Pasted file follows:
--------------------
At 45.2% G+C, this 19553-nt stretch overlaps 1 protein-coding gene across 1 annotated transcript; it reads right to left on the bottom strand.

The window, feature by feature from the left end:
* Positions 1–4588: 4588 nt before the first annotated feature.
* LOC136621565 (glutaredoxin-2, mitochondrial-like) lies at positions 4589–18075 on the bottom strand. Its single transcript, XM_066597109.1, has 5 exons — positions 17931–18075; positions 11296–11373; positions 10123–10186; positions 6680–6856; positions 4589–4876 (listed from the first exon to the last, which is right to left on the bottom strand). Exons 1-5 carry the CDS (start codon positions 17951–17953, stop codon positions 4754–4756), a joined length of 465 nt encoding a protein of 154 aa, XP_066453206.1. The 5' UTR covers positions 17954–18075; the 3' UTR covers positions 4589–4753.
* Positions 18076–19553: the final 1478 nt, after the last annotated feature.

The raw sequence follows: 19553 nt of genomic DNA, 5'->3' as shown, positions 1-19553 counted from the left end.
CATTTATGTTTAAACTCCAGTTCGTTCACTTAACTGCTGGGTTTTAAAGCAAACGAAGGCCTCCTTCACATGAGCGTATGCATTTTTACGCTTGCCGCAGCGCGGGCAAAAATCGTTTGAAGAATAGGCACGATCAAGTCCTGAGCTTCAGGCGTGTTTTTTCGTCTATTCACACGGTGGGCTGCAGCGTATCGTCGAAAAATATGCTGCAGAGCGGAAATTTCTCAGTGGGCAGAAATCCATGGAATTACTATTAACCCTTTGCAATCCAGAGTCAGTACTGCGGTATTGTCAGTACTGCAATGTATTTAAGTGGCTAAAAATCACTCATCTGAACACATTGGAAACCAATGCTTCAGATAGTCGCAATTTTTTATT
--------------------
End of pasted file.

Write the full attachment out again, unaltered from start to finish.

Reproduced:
At 45.2% G+C, this 19553-nt stretch overlaps 1 protein-coding gene across 1 annotated transcript; it reads right to left on the bottom strand.

The window, feature by feature from the left end:
* Positions 1–4588: 4588 nt before the first annotated feature.
* LOC136621565 (glutaredoxin-2, mitochondrial-like) lies at positions 4589–18075 on the bottom strand. Its single transcript, XM_066597109.1, has 5 exons — positions 17931–18075; positions 11296–11373; positions 10123–10186; positions 6680–6856; positions 4589–4876 (listed from the first exon to the last, which is right to left on the bottom strand). Exons 1-5 carry the CDS (start codon positions 17951–17953, stop codon positions 4754–4756), a joined length of 465 nt encoding a protein of 154 aa, XP_066453206.1. The 5' UTR covers positions 17954–18075; the 3' UTR covers positions 4589–4753.
* Positions 18076–19553: the final 1478 nt, after the last annotated feature.

The raw sequence follows: 19553 nt of genomic DNA, 5'->3' as shown, positions 1-19553 counted from the left end.
CATTTATGTTTAAACTCCAGTTCGTTCACTTAACTGCTGGGTTTTAAAGCAAACGAAGGCCTCCTTCACATGAGCGTATGCATTTTTACGCTTGCCGCAGCGCGGGCAAAAATCGTTTGAAGAATAGGCACGATCAAGTCCTGAGCTTCAGGCGTGTTTTTTCGTCTATTCACACGGTGGGCTGCAGCGTATCGTCGAAAAATATGCTGCAGAGCGGAAATTTCTCAGTGGGCAGAAATCCATGGAATTACTATTAACCCTTTGCAATCCAGAGTCAGTACTGCGGTATTGTCAGTACTGCAATGTATTTAAGTGGCTAAAAATCACTCATCTGAACACATTGGAAACCAATGCTTCAGATAGTCGCAATTTTTTATT